To systematically review and compare nonoperative and operative treatments for the management of periprosthetic distal femur fractures adjacent to total knee arthroplasties. Specific operative interventions compared included locked plating, retrograde intramedullary nailing (RIMN), and conventional (nonlocked) plating. Where possible, data were pooled to arrive at summary estimates of treatment effect [odds ratios (ORs) with associated 95% confidence intervals (CIs)].
A comprehensive database search (via Pubmed, Medline, Cochrane Database, and the Orthopaedic Trauma Association database) was completed, yielding 44 eligible studies with a total of 719 fractures for analysis. Pertinent outcomes including malunion, nonunion, and the need for secondary surgical procedures were compared statistically.
Both locked plating and RIMN demonstrated significant advantages over nonoperative treatment. Some advantages were also observed when locked plating and RIMN were compared with conventional (nonlocked) plates. Comparison of locked plating and RIMN showed no significant differences with regard to nonunion rates (OR = 0.39, 95% CI = 0.13–1.15; P = 0.09) or rate of secondary surgical procedures (OR = 0.65, 95% CI = 0.31–1.35; P = 0.25). However, RIMN demonstrated a significantly higher malunion rate when compared with locked plating (OR = 2.37, 95% CI = 1.17–4.81; P = 0.02).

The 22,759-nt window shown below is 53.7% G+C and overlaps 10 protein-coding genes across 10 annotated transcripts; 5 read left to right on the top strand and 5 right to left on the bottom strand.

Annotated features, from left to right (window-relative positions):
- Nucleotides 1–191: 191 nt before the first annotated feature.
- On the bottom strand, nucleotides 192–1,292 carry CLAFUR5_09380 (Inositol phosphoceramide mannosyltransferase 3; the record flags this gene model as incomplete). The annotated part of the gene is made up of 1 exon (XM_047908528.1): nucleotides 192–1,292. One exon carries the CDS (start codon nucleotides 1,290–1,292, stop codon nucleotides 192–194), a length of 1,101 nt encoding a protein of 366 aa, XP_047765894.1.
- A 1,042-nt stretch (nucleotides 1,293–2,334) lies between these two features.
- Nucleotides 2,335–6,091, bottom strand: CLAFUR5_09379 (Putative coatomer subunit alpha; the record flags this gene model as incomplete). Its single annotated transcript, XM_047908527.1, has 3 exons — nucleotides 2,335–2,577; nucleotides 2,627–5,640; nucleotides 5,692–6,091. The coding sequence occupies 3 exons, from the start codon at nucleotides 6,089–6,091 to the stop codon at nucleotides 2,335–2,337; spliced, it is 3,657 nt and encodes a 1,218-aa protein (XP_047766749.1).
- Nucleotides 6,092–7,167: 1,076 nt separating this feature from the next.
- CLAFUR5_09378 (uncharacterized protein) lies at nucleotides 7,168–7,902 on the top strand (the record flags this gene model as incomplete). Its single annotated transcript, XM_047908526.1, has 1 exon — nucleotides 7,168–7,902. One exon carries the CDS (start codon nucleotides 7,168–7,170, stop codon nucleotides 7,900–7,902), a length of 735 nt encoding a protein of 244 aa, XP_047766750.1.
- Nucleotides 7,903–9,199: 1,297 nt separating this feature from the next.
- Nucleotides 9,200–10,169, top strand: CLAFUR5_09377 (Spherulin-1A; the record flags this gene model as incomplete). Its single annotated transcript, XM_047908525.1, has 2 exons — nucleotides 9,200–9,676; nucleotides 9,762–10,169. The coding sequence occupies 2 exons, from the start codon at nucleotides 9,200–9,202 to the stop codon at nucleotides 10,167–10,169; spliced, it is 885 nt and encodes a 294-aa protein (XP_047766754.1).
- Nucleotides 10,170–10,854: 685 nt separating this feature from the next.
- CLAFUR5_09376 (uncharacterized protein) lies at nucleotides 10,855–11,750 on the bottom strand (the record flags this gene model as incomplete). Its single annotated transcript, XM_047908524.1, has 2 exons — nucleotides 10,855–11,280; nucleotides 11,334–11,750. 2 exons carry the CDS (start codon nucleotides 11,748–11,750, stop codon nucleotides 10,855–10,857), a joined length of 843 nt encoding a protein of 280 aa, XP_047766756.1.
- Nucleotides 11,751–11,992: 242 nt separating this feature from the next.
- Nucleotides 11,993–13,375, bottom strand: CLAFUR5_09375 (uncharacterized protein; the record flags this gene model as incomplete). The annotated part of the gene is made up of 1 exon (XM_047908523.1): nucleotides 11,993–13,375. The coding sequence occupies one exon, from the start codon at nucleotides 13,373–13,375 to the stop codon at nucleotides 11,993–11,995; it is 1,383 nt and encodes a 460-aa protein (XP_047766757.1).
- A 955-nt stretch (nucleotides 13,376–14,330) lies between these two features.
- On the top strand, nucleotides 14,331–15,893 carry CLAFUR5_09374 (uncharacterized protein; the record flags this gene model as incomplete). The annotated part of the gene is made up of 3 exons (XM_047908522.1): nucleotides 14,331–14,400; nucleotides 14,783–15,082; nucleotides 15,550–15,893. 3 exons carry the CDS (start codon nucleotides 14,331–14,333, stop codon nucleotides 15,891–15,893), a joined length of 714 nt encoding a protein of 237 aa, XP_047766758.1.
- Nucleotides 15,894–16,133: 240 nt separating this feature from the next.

Locked plating and RIMN offer significant advantages over nonoperative treatment and conventional (nonlocked) plating techniques in the management of periprosthetic femur fractures above total knee arthroplasties. Locked plating demonstrated a trend toward increased nonunion rates when compared with RIMN. Malunion was significantly higher with RIMN compared with locked plating.